SCRANTON, LACKAWANNA COUNTY (WBRE/WYOU) – The emergence of antibiotics in the 20th century revolutionized the way doctors treat certain infections. While this category of drugs helps slow and destroy the cause of those infections, it’s led to a problem of overuse.
Overuse leads to antibiotics resistance which is something the CDC warned about and advised through the years for us to take action. But as Eyewitness News Healthbeat Reporter Mark Hiller explains, according to a recent study not enough doctors and patients are listening.
“Bacteria is the only thing we can treat with antibiotics.” Yet according to Commonwealth Health Family Physician Daniel Shust, MD too many patients are taking antibiotics for all the wrong reasons. Backing up that claim is a recent study in the medical journal The BMJ. It shows nearly 25 percent of antibiotic prescriptions in the U.S. are not needed.
The problem, Dr. Shust says, is when antibiotics are used to treat viral and not bacterial infections often because the symptoms overlap. “I have a fever. I have the aches. Something hurts. I have an upset stomach. What can I do? What’s my quick fix for this?”
When that attempted “fix” for viral infections like colds, sore throats or the flu is used, Dr. Shust says it simply won’t work since antibiotics will not kill viruses. “Viral we need antivirals and we only have a few of those out there for example Tamiflu if you have diagnosed flu.”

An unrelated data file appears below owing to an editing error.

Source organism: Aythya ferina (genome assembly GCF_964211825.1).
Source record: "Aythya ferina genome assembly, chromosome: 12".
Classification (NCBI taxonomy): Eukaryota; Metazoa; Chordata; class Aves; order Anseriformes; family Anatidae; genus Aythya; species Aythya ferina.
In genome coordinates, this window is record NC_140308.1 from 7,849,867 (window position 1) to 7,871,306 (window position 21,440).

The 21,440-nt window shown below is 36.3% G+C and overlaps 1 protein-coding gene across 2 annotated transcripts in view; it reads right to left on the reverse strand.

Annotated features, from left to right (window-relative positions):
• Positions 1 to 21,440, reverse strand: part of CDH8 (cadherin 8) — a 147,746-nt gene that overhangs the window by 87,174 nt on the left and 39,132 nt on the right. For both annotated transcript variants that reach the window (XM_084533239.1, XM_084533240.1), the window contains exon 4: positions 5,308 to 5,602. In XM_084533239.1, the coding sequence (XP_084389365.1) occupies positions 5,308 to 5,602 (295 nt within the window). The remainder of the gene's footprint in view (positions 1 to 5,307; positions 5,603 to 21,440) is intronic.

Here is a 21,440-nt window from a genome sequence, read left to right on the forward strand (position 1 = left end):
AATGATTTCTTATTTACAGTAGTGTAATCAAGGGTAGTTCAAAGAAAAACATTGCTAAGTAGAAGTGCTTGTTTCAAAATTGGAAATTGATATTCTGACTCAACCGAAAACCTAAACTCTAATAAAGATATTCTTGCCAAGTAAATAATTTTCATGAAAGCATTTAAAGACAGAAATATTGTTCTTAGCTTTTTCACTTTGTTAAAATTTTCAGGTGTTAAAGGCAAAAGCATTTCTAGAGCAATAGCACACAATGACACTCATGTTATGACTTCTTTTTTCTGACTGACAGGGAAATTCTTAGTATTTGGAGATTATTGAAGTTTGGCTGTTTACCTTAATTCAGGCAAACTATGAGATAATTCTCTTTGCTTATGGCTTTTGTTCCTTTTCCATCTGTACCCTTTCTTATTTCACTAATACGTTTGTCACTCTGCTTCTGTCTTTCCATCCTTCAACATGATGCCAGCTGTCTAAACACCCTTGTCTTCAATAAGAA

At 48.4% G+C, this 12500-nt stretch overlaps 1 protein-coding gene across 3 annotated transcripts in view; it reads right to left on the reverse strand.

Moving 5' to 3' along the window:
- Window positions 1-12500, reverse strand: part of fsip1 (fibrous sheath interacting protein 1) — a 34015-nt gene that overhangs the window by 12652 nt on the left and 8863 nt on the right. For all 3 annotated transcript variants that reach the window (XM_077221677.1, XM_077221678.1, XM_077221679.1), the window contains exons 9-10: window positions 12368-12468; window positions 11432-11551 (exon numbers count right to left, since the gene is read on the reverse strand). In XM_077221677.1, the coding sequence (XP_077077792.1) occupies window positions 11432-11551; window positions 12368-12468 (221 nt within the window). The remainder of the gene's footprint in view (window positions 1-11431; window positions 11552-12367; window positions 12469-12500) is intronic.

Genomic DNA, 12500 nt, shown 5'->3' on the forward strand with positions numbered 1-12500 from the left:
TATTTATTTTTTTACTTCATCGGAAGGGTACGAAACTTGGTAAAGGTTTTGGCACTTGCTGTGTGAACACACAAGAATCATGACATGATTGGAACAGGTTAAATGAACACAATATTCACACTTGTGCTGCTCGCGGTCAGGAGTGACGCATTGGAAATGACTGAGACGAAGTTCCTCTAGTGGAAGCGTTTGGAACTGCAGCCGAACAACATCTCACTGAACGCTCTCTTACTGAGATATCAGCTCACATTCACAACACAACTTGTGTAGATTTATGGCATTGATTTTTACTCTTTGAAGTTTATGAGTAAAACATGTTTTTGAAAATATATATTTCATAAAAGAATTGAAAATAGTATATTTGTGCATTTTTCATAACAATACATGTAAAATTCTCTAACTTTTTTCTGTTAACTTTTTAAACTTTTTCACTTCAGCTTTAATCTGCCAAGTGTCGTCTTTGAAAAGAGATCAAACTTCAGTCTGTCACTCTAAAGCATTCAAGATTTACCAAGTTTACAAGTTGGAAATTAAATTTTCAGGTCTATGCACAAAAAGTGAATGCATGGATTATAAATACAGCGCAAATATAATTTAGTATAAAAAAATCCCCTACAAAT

What’s worse, according to Dr. Shust, is that antibiotics taken carelessly may cause more serious health problems than you bargained for. “We see constantly we have an outbreak of MRSA, an outbreak of some E coli. Well, as a population we’re creating those.”
That means when you do need an antibiotic for such bacterial infections like sinus and urinary tract infections, strep throat and some pneumonia a more powerful antibiotic is required. “If we’re being treated with more powerful antibiotics they do damage to us because they’re more toxic.”
The lesson for all of us? Use antibiotics only when a doctor prescribes them for you and take the full prescription even if you’re feeling better. Also, never share antibiotics or use leftover prescriptions. Remember that using antibiotics when they’re not needed reduces the effectiveness the next time they are necessary.